Markets rise as traders consider US rate outlook


HONG KONG: Asian markets rose Thursday (April 18) with traders mulling the outlook for US interest rates as Federal Reserve officials questioned the need for a cut anytime soon.

Oil edged up after the previous day's losses, which were fuelled by data indicating softer demand in the United States and fading fears of a regional war in the Middle East.

Investors brushed off a sell-off on Wall Street where tech firms were hit by worries that borrowing costs will be kept elevated longer than expected.

Comments from Fed officials reinforced the view that sticky inflation and a resilient US economy will keep the bank from easing monetary policy anytime soon.

A rally across global markets, which saw some hit record highs earlier this month, has given way to concerns that valuations may be overdone, and analysts said the current earnings season is key to maintaining momentum.

Expectations for rate cuts in 2024 have fallen from six predicted at the start of the year to just two, while some analysts have even warned of a possible hike.

Cleveland Fed chief Loretta Mester said Wednesday that she thought borrowing costs were at the right level for now and there was no rush to reduce them just yet.

And while she saw inflation coming down, she said: "I do think that we need to be watching and gathering more information before we take any action."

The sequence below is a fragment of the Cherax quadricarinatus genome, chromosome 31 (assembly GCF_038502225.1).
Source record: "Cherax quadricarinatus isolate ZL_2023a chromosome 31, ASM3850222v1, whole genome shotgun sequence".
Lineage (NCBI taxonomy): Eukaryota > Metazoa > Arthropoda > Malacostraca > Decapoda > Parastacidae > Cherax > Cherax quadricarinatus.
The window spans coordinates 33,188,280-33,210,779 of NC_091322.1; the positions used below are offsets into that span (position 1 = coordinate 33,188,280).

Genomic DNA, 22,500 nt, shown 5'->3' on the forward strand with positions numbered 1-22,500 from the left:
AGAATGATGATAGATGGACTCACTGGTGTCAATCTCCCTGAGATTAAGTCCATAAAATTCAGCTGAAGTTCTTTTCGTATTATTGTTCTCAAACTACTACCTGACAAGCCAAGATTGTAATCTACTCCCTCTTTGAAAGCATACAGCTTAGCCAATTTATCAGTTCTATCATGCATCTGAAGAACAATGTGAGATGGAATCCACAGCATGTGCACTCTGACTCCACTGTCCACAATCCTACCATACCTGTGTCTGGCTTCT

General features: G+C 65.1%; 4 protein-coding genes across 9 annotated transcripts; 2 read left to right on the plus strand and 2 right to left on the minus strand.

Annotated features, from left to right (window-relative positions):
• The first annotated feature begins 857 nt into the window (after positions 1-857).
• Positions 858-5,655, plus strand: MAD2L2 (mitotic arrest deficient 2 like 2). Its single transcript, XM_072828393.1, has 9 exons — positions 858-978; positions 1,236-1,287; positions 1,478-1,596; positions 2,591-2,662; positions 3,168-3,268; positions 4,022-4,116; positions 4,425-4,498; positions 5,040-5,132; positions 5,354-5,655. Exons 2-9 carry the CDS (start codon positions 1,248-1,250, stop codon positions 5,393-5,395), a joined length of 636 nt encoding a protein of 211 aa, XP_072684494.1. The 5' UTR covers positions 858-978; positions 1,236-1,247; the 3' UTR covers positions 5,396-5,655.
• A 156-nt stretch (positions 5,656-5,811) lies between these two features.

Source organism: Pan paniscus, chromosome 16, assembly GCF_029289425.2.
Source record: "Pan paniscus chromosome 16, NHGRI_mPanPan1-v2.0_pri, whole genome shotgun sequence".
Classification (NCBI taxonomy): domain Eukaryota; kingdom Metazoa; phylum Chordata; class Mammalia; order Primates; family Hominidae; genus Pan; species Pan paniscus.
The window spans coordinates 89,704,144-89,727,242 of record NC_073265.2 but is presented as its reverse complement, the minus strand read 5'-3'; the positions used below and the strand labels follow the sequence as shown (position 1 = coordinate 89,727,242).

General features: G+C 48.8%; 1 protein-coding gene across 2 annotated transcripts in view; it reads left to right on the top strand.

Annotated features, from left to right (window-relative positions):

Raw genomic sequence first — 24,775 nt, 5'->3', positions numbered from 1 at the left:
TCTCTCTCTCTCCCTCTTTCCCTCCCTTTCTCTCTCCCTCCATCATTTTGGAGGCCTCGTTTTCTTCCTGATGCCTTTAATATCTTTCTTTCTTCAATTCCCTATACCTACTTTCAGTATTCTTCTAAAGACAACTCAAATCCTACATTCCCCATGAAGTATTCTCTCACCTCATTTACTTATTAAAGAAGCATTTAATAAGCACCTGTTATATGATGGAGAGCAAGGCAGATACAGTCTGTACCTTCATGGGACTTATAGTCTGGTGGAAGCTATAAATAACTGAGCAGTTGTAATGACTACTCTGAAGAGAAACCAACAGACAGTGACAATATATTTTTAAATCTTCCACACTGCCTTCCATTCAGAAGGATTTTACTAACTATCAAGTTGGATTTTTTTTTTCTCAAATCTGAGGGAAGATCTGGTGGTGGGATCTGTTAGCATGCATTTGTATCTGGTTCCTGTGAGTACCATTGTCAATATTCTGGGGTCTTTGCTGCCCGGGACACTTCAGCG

Meanwhile, governor Michelle Bowman added that she thought "time will tell whether it is sufficiently restrictive".

The remarks came a day after Fed boss Jerome Powell indicated borrowing costs could stay higher for longer following three straight months of above-forecast inflation and jobs creation.

"The US central bank remains on track to cut rates twice this year, most likely starting at its September meeting," Solita Marcelli, at UBS Group AG, said.

In early trade, Hong Kong, Tokyo, Shanghai, Sydney, Seoul, Singapore, Taipei, Manila and Jakarta all rose.

Oil ticked up, having plunged more than three per cent on Wednesday after figures showed a forecast-busting build in US stockpiles that raised questions about demand in the world's top economy.

Relief that Israel had held off any retaliation for the weekend's missile attack by Iran -- soothing fears of a conflict between the Middle East foes -- also weighed on prices.

Forex markets are also being closely followed after the dollar pushed uncomfortably higher against its peers.

Particularly in focus are the yen and won after US Treasury Secretary Janet Yellen joined her Japanese and South Korean counterparts in saying they were keeping an eye on movements.

The statement came after South Korea's Choi Sang-mok and Japan's Shunichi Suzuki shared "serious concerns" on the recent weakness of their currencies and agreed to take "appropriate actions" to counter extreme volatility.

Analysts said the statement with Yellen suggested Washington would not push back against intervention by the countries.

The yen has lost almost nine percent this year and the won about seven per cent.

However, Yujiro Goto, at Nomura Securities, warned that such a move would not alter the trend in the market if fundamentals do not change. - AFP

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Asian , equities , April 18

   

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